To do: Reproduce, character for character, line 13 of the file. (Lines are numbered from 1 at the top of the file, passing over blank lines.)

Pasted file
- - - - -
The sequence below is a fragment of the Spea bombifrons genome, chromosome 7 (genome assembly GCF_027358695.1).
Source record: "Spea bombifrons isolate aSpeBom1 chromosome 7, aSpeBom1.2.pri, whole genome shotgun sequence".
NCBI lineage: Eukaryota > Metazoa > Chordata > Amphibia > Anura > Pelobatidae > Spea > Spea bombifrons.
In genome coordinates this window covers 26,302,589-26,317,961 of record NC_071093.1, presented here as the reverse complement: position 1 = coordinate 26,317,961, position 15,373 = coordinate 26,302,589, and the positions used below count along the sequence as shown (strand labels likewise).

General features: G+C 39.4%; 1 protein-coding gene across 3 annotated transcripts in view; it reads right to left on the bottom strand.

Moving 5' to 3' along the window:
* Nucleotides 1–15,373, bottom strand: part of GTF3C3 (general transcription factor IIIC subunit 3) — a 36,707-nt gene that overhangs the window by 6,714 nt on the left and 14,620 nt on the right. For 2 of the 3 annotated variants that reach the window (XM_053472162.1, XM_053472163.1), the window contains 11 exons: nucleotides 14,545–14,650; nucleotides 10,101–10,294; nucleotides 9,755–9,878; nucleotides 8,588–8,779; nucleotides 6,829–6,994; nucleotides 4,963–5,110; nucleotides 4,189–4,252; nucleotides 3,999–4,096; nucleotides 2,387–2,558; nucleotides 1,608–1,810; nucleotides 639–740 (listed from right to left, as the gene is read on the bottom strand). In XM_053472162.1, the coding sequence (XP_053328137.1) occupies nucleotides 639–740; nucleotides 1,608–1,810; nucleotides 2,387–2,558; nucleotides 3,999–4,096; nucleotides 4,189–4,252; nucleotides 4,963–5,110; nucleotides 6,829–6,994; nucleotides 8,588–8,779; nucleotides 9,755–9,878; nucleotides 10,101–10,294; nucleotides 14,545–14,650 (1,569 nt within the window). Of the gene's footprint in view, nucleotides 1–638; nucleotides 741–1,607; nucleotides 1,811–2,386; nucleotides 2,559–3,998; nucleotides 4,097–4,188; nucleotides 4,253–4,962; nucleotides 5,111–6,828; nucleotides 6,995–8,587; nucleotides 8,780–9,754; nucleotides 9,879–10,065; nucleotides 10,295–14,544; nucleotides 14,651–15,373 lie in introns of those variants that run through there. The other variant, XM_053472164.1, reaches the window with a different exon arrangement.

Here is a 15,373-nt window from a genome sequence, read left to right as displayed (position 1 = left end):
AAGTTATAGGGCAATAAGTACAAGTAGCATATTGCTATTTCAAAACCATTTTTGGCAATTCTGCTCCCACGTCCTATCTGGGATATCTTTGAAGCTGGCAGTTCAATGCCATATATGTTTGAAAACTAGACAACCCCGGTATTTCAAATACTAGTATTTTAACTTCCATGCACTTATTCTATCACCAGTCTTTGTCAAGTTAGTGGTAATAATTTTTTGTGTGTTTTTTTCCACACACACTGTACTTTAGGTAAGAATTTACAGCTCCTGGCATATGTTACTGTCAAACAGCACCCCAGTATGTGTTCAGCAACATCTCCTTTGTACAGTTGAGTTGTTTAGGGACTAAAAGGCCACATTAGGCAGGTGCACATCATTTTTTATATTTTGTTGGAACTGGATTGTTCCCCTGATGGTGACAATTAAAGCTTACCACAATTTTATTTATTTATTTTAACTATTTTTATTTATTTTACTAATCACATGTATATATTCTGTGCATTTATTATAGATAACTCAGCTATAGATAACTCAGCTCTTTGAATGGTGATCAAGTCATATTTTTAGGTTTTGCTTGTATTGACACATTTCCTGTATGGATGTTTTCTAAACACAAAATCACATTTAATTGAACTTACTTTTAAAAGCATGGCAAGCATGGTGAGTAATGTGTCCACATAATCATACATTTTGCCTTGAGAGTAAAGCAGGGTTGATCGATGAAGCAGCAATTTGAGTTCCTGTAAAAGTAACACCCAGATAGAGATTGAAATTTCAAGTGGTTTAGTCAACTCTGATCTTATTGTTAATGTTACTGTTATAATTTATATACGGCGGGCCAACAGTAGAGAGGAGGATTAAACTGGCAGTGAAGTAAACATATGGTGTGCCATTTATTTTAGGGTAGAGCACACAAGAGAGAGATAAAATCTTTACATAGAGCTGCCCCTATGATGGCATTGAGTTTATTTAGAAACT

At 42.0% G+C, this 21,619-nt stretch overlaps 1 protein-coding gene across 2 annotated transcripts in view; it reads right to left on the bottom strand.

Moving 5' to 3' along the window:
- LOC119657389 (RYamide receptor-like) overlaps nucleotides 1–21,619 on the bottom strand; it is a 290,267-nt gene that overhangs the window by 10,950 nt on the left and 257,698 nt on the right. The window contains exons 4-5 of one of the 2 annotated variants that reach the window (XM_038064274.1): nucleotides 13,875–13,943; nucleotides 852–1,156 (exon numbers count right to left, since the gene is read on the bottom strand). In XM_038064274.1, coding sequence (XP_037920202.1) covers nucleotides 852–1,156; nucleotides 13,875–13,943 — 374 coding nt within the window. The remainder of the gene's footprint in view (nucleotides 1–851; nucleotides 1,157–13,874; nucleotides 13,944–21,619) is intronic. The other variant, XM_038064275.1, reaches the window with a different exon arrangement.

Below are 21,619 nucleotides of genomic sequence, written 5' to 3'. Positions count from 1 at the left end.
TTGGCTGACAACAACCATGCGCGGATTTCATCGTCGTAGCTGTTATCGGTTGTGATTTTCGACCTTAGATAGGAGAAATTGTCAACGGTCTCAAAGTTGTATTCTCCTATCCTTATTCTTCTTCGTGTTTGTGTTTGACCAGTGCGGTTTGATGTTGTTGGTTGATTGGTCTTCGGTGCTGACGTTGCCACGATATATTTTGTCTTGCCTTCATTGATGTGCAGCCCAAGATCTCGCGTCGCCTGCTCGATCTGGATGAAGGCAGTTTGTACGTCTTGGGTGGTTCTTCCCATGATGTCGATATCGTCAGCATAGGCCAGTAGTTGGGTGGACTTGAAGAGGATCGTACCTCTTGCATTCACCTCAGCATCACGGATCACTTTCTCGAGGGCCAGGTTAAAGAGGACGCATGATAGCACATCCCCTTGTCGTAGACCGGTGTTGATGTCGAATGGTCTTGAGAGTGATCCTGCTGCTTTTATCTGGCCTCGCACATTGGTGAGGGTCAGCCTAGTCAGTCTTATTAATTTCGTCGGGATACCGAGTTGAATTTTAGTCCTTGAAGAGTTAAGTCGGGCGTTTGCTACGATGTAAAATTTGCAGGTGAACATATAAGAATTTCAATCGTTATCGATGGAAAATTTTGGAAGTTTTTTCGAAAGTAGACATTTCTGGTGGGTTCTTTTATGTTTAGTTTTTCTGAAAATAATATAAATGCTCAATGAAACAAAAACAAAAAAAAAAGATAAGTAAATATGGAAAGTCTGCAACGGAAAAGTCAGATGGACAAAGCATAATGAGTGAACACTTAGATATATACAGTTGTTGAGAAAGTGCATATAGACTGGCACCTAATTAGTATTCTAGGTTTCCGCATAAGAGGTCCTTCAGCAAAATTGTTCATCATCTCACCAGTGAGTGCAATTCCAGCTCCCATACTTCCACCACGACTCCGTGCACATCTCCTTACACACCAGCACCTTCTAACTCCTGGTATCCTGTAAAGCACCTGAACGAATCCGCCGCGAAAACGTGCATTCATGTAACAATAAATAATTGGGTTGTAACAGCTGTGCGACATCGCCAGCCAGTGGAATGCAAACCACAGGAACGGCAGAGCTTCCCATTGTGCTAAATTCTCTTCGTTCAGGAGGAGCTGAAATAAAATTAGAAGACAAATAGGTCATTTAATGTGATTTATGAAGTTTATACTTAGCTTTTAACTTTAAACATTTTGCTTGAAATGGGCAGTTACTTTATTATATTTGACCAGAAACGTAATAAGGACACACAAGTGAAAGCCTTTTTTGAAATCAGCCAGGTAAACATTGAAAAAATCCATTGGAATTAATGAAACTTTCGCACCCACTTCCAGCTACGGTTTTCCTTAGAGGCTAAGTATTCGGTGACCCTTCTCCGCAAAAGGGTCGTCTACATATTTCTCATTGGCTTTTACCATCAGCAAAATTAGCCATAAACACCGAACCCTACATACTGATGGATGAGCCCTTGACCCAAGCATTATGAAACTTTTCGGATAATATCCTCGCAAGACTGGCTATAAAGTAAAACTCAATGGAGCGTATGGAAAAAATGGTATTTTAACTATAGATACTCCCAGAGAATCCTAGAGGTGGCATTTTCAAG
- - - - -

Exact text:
Below are 21,619 nucleotides of genomic sequence, written 5' to 3'. Positions count from 1 at the left end.